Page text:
Provoking Jed on ECM 2.0

I am worried. Worried that Jed will want to stop sharing pints with me. In a previous post, I said that the ECM community, users and organizations, need to define what makes up ECM 2.0. The definition should not be dependent on the definition of Web 2.0. Jed thinks I was calling him cynical. Not quite. I think Jed is too optimistic.

ECM as Part of Enterprise 2.0

Jed tries to show how close ECM is to Enterprise 2.0. Using one approach, he scores ECM technologies at 5.5 out of 6.0. Using the same approach, I can’t score ECM higher than a 4. However, that is still pretty good as I can give that score to the current collection of ECM 1.1 products (I can use numbers as well).

There is an important point in here that I haven’t mentioned. ECM, in any form, is an important part of Enterprise 2.0. Dion Hinchcliffe scores Google Docs against a different scorecard, and comes out with a non-perfect score. However, he goes on to say that Google Docs is actually a fairly good Enterprise 2.0 citizen. If that is the case, then an imperfectly scoring ECM application can also be a solid Enterprise 2.0 application. He mentions that this will become even more accurate as ECM vendors incorporate more Web 2.0 features into their applications.

eRoom as Enterprise 2.0?

Jed mentions that if you compare the checklists against eRoom, you actually score higher. He is dead right. I would score eRoom much higher everywhere. Heck, I would score SharePoint high as well. However, there is a minor problem. Just as I have stated that SharePoint is not a true ECM application, neither is eRoom. Both fail at Enterprise. However, unlike SharePoint, eRoom doesn’t claim to be one.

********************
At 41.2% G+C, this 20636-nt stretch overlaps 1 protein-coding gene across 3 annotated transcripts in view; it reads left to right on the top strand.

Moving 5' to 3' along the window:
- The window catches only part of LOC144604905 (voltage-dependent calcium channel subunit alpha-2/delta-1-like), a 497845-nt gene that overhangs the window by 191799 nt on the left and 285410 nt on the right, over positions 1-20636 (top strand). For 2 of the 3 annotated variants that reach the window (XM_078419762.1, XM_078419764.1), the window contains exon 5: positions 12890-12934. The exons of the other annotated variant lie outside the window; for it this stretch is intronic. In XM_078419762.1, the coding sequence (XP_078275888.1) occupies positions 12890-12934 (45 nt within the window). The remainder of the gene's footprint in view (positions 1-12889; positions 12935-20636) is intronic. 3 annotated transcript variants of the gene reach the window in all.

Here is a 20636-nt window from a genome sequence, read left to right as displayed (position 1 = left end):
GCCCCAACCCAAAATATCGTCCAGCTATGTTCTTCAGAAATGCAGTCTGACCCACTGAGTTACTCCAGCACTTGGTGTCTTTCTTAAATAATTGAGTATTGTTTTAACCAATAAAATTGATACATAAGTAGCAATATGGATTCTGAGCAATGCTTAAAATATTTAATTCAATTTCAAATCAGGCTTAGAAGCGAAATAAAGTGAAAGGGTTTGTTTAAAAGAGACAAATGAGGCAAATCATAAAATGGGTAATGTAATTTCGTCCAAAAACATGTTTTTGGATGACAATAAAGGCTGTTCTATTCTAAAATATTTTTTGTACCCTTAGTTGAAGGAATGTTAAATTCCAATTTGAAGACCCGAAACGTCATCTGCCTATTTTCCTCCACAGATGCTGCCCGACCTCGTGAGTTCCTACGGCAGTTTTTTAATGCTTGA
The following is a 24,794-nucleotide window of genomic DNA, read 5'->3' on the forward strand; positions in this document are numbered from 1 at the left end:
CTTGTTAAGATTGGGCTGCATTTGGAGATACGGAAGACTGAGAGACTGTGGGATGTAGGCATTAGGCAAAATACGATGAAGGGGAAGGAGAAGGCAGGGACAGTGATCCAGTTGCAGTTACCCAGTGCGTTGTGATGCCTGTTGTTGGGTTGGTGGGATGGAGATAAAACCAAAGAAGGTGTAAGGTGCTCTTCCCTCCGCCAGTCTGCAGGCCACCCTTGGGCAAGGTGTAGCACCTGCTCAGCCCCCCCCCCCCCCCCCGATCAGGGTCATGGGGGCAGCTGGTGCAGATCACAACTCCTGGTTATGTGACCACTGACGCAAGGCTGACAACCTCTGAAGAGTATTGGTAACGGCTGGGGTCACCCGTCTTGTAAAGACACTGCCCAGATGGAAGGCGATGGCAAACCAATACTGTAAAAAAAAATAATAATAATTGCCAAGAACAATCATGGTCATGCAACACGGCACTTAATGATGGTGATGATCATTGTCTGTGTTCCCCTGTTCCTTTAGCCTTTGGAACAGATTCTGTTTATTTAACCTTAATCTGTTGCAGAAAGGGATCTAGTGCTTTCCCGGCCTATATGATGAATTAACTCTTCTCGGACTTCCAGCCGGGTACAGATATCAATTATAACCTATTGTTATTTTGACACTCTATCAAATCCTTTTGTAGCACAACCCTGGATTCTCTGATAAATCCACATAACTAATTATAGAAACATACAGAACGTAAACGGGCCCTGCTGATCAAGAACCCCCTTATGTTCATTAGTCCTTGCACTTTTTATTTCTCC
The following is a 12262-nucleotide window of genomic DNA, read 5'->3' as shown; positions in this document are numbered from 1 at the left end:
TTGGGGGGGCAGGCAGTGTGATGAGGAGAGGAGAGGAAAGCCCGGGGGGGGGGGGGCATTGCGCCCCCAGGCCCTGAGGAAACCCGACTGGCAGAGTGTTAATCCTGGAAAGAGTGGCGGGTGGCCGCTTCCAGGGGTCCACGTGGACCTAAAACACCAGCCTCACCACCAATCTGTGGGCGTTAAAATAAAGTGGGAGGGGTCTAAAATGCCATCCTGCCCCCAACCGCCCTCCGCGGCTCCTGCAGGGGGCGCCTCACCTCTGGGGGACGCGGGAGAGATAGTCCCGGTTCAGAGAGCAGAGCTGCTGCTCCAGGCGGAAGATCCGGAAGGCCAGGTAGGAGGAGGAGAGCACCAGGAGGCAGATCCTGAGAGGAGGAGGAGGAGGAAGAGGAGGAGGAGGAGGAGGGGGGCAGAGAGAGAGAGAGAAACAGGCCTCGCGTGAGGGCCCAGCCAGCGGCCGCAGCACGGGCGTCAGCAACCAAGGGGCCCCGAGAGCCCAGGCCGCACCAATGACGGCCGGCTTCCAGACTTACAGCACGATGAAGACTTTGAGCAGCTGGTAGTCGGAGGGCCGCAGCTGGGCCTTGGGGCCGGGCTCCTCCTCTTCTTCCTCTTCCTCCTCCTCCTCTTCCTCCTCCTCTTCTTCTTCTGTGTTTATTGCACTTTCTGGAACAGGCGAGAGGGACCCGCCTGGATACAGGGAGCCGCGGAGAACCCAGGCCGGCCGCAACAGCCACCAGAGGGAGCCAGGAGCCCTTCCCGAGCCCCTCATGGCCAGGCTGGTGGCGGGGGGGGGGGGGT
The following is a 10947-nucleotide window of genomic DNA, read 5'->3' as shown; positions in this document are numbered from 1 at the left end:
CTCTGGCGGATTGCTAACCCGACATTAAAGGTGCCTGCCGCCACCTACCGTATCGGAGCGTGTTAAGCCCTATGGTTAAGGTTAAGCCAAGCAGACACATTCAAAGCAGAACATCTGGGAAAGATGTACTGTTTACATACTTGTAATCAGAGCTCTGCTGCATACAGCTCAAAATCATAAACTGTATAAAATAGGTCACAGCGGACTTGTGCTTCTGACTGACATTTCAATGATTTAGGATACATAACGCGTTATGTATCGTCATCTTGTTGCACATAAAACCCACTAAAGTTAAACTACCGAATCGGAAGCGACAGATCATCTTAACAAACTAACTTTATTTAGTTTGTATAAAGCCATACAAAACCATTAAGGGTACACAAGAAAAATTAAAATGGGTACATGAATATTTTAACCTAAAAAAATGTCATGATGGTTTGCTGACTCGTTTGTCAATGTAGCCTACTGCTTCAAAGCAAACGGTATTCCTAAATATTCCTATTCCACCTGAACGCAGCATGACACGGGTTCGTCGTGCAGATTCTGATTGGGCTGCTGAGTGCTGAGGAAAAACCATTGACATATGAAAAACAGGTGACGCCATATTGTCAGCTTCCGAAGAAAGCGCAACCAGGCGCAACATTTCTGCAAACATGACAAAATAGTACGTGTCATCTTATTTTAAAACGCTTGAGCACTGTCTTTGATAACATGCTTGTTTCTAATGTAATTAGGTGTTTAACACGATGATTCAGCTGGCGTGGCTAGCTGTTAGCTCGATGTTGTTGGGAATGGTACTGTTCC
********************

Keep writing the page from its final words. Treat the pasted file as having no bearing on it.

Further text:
I think that eRoom could be a great Enterprise 2.0 application. It is missing some of the Web 2.0 collaborative artifacts. You can fake blogging with either Notes or Discussions. You can fake a wiki as well, but it isn’t quite as good of a fake. However, as I think about it, the main thing missing from eRoom is that it looks old. It has great notifications. Update the interface, add RSS feeds as a notification option, and throw in blog and wiki artifacts, you will be there.

This is a call to action for EMC. Nurture eRoom! It is well poised to move forward. Don’t cede the field to SharePoint. SharePoint has the lead, but it isn’t cemented. Documentum’s Content Server ties into SharePoint better than eRoom. This can all be fixed, so please take action. Soon.

3 thoughts on “Provoking Jed on ECM 2.0

  1. Dude, your a star, your response is thoughtful and as thought provoking as ever, so the beer is definately on me !

    I second the call to action, in fact, as Laurence and I ended up sat on different tables even though we were both in the ‘collaboration Product Advisory Forum’ at the last Momentum conference, he probably did not hear me asking for all of the above !! The whole eRoom Next Generation (code name Phoenix) thing deserves a lot of effort from EMC, so jump to it guys……


  2. p.s. if you get a spare ten minutes, post your scoring against the SLATES so we can compare and contrast – pretty please 🙂


  3. Jed’s blog response. For my quickie score (a generous 3.5):

    Search: 1
    Links: 0 (The ECM systems don’t do this. This is more dynamic content.)
    Authorship: 0 (ECM systems don’t really provide this. Productivity Applications do.)
    Tags: 1 (You can tag in all sorts of ways. Keywords combined with the taxonomy allow you some nice flexibility. Need better ways to translate.)
    Extensions: .5 (Not very strong. You can start auditting, but overhead hits hard.)
    Signals: 1 (Room for improvement)


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